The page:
• The last thing you need is the commitment to be disciplined and motivated to work in sprints. This will be a new process for you and will take some getting used to, so it is essential to know why you are doing this, regularly reflect on the outcomes of your sprints, and make this process your own.

Once the prerequisites are checked, you are all set to get to the planning. We recommend planning during the last week of the previous sprint. Follow the instructions below to set up your first Scrum sprint.

How to plan your first product marketing sprint

The planning process consists of six simple steps. Even though these steps may seem overwhelming at first sight, they should take no more than two hours of your time per sprint, and after a few sprints, the planning will go more quickly.

Step 1: Start with setting your focus areas for the sprint 

What will you focus on next month? Make sure your areas of focus align with corporate and departmental goals. Put your focus areas in writing and use them as a guide for sprint scope. Here are some tips:

  1. If the new request is within the scope of the defined focus area, and you have time to do it - add it to your sprint. 
  2. If the task is outside your focus area and can wait until the next sprint - feel free to put the request into the backlog and prioritize it next month.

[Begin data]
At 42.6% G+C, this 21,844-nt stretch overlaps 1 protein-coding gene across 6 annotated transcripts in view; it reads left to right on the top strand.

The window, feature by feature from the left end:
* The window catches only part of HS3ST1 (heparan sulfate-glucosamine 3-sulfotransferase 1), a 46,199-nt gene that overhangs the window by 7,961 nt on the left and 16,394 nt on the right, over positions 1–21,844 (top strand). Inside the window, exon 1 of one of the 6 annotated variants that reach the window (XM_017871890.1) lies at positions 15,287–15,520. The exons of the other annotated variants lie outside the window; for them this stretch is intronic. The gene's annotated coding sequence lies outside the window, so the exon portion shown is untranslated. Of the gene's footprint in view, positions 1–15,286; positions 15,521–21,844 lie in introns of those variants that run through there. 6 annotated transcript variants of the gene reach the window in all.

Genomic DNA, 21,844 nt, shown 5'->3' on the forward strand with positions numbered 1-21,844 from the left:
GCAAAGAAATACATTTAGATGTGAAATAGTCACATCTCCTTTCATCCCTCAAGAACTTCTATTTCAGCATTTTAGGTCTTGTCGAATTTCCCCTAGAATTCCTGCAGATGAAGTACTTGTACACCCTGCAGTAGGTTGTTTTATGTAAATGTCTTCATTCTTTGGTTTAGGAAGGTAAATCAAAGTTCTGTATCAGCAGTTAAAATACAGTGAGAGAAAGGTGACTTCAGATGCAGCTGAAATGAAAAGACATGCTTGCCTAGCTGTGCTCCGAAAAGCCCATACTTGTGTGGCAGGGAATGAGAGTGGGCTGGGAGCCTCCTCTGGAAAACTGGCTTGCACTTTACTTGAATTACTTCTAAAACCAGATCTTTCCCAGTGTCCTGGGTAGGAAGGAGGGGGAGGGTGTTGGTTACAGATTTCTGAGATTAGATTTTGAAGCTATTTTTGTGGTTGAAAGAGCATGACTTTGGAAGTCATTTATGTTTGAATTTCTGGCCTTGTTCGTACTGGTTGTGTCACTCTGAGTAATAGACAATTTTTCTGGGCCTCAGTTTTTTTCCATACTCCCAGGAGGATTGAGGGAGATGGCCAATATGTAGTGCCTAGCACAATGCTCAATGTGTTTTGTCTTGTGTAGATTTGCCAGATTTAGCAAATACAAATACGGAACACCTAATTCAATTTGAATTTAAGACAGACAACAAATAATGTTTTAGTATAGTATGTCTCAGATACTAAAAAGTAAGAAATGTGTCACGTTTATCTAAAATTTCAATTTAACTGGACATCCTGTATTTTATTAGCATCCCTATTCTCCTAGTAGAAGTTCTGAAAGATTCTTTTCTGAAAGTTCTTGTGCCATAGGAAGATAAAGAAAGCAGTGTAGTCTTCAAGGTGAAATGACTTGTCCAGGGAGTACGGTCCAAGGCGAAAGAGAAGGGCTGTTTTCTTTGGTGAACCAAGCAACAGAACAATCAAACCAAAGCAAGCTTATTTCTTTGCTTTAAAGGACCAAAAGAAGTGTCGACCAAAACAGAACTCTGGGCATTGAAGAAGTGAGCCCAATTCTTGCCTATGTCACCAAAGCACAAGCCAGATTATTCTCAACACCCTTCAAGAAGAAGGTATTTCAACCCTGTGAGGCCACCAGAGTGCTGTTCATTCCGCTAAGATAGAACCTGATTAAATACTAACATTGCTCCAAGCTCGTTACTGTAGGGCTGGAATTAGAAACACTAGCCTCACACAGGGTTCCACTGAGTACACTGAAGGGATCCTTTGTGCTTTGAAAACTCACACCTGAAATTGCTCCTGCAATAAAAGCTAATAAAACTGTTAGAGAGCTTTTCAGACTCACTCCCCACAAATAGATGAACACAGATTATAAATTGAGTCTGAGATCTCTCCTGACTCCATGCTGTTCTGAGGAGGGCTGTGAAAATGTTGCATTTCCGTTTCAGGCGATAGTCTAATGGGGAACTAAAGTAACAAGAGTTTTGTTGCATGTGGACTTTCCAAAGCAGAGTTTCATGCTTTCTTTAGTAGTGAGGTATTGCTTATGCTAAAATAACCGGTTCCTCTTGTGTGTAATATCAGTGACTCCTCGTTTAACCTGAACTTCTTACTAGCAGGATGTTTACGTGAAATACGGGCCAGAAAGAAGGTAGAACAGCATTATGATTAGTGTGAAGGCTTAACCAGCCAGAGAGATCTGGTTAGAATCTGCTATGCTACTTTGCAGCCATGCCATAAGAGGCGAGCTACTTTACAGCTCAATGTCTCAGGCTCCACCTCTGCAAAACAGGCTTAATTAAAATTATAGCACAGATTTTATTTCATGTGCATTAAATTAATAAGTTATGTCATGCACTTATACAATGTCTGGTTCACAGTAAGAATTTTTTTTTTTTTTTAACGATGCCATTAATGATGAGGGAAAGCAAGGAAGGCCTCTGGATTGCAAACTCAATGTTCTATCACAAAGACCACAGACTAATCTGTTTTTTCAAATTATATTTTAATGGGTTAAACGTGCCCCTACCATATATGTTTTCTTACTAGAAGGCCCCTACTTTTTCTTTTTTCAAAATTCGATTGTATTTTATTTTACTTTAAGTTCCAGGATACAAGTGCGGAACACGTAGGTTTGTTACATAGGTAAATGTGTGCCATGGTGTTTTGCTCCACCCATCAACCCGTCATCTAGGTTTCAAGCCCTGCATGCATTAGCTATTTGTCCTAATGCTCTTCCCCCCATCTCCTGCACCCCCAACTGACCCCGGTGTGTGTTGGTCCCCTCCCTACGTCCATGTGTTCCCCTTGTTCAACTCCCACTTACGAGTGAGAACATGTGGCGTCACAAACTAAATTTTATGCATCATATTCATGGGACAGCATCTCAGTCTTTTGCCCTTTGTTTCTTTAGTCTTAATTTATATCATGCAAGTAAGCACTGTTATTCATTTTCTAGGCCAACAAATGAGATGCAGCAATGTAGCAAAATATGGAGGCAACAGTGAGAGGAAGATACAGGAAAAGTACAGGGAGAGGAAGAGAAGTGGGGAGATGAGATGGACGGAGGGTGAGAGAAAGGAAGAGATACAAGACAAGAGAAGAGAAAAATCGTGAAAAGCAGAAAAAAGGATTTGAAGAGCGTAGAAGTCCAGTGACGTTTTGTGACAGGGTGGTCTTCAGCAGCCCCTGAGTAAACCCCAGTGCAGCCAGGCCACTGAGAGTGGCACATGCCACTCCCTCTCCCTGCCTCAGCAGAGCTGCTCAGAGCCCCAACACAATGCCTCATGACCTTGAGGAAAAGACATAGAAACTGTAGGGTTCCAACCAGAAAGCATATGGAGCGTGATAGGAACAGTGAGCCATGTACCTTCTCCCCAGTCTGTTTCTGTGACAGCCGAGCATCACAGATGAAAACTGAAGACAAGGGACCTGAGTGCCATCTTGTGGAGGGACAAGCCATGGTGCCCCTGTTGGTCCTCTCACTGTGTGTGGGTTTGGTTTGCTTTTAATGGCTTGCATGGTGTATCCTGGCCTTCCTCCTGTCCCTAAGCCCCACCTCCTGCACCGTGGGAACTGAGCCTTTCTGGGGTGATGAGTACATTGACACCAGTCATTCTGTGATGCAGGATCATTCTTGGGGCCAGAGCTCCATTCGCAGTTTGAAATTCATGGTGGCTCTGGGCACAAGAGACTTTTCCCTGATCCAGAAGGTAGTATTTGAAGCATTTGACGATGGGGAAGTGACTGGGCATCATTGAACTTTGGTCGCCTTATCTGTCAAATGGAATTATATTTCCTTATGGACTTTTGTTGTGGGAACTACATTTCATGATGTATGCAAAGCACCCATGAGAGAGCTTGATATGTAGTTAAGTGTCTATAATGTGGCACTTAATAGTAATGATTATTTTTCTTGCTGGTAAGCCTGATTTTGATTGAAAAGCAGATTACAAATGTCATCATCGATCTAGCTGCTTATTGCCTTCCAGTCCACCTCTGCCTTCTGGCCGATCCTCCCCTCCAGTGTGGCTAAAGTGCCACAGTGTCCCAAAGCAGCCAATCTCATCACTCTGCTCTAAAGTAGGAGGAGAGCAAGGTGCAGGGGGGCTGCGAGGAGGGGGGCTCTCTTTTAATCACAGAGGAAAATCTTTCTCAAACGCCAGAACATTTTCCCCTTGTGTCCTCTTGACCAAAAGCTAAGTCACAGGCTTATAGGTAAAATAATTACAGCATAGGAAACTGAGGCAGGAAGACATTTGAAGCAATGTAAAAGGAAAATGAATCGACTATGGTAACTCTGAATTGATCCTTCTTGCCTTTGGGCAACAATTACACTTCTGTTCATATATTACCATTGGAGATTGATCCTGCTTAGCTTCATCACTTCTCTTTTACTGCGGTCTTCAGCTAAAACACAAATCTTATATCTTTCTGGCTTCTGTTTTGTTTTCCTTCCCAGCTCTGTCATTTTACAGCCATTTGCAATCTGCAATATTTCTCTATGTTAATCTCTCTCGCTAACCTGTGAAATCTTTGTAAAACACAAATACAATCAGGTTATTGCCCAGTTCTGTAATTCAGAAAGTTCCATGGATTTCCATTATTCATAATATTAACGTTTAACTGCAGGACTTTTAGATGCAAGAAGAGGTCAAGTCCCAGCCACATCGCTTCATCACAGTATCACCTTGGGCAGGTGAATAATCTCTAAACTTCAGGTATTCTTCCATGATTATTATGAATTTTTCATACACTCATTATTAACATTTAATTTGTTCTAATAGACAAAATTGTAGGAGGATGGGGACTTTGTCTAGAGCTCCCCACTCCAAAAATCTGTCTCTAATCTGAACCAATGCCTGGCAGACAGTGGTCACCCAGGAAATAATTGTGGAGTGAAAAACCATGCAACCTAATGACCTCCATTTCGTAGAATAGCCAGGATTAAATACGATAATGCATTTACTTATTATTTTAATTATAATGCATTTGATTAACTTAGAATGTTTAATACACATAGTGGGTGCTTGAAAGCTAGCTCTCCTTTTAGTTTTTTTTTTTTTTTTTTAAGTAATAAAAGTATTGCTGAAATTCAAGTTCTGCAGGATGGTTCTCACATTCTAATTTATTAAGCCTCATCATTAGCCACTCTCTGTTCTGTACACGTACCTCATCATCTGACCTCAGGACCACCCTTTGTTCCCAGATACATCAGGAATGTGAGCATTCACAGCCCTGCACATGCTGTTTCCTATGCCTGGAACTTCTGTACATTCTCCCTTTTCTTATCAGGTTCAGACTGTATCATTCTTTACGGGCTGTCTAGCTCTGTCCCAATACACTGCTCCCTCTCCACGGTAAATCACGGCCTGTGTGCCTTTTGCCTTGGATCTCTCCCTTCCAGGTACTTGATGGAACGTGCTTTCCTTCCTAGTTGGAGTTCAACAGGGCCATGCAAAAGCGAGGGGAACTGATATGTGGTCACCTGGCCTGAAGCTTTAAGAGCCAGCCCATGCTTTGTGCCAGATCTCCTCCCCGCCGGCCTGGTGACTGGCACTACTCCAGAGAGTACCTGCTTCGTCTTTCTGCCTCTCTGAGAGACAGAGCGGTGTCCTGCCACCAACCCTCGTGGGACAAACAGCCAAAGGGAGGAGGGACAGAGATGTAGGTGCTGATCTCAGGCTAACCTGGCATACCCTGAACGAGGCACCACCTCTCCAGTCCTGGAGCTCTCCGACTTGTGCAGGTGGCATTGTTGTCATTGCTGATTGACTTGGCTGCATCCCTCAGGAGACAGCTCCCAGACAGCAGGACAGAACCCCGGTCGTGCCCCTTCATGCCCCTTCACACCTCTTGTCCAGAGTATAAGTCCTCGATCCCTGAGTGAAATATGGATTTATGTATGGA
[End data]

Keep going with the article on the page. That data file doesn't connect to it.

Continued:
3. Pro tip: If you use Asana, record focus areas in the Milestones section in Asana for quicker navigation.

Step 2: Calculate your Net Allocated Time 

Your Net Allocated Time is how many hours you will be available during your upcoming sprint. You will use the hours to plan the workload for the sprint. To calculate Net Allocated Time, you need to find your Gross Allocated Time. To do this, answer the following questions:

  1. How many working DAYS are you going to be present at work? Consider PTO, Holidays, travel time, volunteering, and any other activities you spend not working.
  2. How many HOURS are in your work day? Multiply your working days by number of hours you work each day. This is how you will get the Gross Allocated Time.
  3. Start deducting from your Gross Allocated Time
    1. Recurring meetings take some time - use your calendar to calculate how much time approximately you will spend in meetings next month. If you use Google Calendar, there is a feature called Time Insights that can help quickly calculate the number of hours spent in meetings. Deduct meeting time from your Gross Allocated Time and move to the next step.
    2. Deduct 20% more from the Gross Allocated Time - we reserve this for unexpected and urgent tasks and to get time to recharge, think and learn something new between tasks. 
  4. After these calculations, you will see how many hours you can allocate for your next sprint - let's call it Net Allocated Time. Save this number, as it will come in handy later.

Step 3: Add relevant tasks from the backlog to the sprint 

Consult with your focus areas and put the tasks into the sprint board. We suggest using a proxy column in your board called "Next Sprint Plan" to have a focused view of the tasks that fall under the focus areas in the upcoming sprint.

Pro tip: Categorize the tasks by types. This will help you understand the effort needed to perform each task in the next sprint if you use this field with the Time Spent field (see next step). We use the following categories and record the category of each task using a custom field:

Step 4: Plan the workload of the upcoming sprint 

In previous steps, you've calculated your sprint hours, and categorized your tasks by types. Now, you need to plan how much time you will spend on these tasks.